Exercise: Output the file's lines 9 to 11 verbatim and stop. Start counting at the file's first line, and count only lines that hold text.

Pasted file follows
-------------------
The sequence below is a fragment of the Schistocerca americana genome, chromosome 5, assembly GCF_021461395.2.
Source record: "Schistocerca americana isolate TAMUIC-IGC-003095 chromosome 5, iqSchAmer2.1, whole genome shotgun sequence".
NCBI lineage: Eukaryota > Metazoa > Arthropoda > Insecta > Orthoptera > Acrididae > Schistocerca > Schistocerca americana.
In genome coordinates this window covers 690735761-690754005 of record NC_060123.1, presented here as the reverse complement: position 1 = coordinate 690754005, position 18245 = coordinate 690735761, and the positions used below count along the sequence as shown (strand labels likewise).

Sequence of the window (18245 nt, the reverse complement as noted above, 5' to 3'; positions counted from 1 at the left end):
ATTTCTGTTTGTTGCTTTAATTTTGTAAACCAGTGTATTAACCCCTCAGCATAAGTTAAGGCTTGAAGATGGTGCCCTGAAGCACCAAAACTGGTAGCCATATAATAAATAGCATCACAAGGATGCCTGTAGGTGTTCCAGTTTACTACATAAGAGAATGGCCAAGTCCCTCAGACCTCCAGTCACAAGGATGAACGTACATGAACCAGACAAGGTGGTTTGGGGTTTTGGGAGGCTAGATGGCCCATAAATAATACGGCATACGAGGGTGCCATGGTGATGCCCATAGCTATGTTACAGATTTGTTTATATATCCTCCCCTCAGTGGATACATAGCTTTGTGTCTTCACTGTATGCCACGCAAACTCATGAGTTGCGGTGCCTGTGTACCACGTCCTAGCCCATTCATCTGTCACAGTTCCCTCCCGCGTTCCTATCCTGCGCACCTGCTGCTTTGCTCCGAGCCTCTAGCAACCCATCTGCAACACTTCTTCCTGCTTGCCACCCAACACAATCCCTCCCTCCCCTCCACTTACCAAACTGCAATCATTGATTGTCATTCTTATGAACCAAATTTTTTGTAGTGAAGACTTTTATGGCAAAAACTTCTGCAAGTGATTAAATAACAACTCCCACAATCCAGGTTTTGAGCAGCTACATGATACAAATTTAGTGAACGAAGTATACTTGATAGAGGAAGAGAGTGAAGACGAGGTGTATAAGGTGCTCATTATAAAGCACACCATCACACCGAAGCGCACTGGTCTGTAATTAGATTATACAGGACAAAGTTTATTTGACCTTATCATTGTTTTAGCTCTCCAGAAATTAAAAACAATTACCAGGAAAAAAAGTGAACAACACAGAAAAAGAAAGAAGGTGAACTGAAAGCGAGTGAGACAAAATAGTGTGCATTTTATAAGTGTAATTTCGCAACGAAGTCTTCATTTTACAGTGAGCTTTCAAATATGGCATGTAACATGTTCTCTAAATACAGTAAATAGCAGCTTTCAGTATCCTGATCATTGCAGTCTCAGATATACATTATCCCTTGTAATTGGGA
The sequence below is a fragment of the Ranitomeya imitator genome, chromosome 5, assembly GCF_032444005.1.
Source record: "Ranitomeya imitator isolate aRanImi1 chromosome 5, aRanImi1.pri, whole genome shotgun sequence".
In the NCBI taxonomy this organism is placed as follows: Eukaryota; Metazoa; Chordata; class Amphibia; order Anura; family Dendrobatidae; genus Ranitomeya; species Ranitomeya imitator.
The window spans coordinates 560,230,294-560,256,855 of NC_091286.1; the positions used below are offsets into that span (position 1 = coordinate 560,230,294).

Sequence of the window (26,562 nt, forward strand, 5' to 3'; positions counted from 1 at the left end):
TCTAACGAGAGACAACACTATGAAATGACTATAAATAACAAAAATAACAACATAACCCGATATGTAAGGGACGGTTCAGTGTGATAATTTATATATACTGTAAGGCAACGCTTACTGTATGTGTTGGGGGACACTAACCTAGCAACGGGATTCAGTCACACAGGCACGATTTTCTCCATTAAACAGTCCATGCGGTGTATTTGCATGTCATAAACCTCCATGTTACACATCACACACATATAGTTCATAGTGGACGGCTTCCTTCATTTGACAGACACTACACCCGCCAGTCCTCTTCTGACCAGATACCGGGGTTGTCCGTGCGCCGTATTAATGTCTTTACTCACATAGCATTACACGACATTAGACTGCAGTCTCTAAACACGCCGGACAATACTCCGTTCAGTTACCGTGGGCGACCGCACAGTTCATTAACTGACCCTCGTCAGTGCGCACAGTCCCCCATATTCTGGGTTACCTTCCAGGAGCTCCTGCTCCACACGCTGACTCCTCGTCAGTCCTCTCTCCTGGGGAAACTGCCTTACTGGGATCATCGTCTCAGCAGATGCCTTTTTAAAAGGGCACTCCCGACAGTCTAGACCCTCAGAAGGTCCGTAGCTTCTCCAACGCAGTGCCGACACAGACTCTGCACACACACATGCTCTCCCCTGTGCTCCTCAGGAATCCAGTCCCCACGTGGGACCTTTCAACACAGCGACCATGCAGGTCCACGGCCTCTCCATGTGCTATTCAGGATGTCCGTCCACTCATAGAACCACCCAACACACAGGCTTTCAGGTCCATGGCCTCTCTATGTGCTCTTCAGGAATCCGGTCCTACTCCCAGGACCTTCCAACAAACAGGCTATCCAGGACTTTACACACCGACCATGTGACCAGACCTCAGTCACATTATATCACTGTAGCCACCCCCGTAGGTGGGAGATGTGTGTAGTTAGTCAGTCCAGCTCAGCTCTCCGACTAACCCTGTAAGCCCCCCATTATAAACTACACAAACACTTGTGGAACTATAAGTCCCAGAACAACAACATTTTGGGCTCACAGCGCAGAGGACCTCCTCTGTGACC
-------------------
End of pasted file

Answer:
In the NCBI taxonomy this organism is placed as follows: Eukaryota; Metazoa; Chordata; class Amphibia; order Anura; family Dendrobatidae; genus Ranitomeya; species Ranitomeya imitator.
The window spans coordinates 560,230,294-560,256,855 of NC_091286.1; the positions used below are offsets into that span (position 1 = coordinate 560,230,294).

Sequence of the window (26,562 nt, forward strand, 5' to 3'; positions counted from 1 at the left end):